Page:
Software and Benchmarks
Unlike most other netbooks currently on thee market, Lenovo does not offer the IdeaPad S10 with a Linux installation option. This isn't to say that you couldn't run Linux on one of them if you'd like, but as for pre-configured options, currently Lenovo is only offering Windows XP. Our sample S10 unit was equipped with Windows XP Home Edition (32-bit, of course) with Service Pack 3 already loaded. Even with only 1.6 GHz Atom processor and a gig of memory, Windows XP feels pretty snappy on the S10 hardware, once you take the time to un-install some of the bloat software.
Default Lenovo S10 Windows XP Boot Screen
In the pre-installed software department, Lenovo does fairly well in terms of keeping the initial application load low(ish) while making sure the system is as flexible as possible out of the box. From first bootup to having the system fully cleaned out and working the way we wanted, we were looking at about an hour of time. Not bad for a pre-built system.
In terms of Lenovo bundled software, the company leaves out its usual ThinkVantage software suite this time around, opting for a far less intrusive and resource hungry software footprint. The only real Lenovo applications are the OneKey backup system and the Energy management software. There are other minor bits of Lenovo software integration here and there, but nothing which we've seen on high-end Lenovo laptops.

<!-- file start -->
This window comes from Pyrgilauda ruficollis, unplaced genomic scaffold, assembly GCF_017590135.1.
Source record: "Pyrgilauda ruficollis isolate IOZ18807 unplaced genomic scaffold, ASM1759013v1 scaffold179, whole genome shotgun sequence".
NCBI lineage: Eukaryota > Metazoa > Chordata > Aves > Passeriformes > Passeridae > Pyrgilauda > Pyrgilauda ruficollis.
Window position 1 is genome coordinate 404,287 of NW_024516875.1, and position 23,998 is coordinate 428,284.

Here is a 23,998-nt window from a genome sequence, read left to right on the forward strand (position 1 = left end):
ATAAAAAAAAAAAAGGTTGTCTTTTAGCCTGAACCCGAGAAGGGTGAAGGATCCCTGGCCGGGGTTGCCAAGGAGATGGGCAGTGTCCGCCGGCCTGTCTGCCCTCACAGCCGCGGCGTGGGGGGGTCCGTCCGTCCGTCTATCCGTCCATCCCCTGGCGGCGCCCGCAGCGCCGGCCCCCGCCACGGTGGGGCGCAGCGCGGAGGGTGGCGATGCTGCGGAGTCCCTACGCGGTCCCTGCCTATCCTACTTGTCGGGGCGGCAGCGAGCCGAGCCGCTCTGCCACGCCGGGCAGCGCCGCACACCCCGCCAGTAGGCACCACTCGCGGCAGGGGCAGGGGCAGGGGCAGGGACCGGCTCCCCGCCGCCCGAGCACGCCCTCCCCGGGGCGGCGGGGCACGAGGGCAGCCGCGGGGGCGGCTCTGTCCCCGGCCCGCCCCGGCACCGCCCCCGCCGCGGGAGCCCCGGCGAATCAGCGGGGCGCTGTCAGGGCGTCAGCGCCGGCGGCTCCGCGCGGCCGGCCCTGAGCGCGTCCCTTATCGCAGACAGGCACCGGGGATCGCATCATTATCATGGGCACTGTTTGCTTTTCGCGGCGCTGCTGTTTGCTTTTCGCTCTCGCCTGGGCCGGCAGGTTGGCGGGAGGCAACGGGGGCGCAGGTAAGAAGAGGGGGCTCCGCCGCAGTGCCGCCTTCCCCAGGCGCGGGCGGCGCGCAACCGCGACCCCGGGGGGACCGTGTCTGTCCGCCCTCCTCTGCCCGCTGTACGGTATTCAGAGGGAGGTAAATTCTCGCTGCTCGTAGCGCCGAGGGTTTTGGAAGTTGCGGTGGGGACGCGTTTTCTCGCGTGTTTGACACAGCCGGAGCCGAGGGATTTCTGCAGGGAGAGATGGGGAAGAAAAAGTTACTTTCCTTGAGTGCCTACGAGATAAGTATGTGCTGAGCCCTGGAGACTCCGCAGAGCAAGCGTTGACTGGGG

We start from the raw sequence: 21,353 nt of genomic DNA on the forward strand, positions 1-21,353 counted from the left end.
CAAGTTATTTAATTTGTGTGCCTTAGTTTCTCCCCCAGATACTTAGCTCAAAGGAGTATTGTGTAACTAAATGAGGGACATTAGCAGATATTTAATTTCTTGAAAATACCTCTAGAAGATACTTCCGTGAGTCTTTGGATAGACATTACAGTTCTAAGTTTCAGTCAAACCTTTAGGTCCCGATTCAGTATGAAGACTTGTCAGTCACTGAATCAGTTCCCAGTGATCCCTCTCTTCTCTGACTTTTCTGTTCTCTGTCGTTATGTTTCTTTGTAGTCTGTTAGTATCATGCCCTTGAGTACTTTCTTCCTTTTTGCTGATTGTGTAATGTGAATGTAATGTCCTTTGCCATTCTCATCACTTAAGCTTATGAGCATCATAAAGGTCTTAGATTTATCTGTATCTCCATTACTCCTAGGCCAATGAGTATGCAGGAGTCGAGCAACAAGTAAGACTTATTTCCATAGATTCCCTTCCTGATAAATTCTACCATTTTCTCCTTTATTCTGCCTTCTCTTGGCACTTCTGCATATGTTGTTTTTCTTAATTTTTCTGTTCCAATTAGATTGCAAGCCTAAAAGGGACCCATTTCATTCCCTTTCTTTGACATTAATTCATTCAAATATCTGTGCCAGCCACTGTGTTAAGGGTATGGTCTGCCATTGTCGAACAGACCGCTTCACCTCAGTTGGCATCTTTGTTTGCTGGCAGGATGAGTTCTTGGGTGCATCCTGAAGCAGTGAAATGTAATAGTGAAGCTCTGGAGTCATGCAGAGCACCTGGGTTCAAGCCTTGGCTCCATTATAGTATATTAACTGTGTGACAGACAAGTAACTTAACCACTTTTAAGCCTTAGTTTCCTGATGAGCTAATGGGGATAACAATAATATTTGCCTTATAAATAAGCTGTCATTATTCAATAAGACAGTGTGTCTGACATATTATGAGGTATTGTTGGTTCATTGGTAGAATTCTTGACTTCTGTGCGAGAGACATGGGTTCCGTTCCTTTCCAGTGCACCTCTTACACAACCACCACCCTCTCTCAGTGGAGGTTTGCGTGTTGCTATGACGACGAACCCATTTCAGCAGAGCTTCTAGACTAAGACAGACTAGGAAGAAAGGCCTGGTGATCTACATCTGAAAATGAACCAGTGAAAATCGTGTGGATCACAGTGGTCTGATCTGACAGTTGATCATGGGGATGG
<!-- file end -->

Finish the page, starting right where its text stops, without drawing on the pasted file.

We ran a quick set of benchmarks on the Lenovo IdeaPad S10 and Asus EeePC 100H, which sells for a similar price-tag and has roughly the same feature-set, but has been out for a bit longer on the market. By the time of you read this, there has likely been another dozen notebook makers who have announced 10" netbook models to compete in this arena - although Lenovo and Asus are definitely some of the industry heavyweights here.
Both the IdeaPad S10 and EeePC 1000H have 5,400 RPM SATA-II hard drives, a 1.6 GHz Atom chip, 1 GB of memory, and an Intel integrated graphics subsystem. Performance wise, they should be pretty close - let's see.
In terms of raw CPU power, there is virtually no difference in overall system performance. As both the systems run on the same Atom processor at the same clock speed, it's to be expected. Memory, disk, and application performance benchmarks are continued on the following page.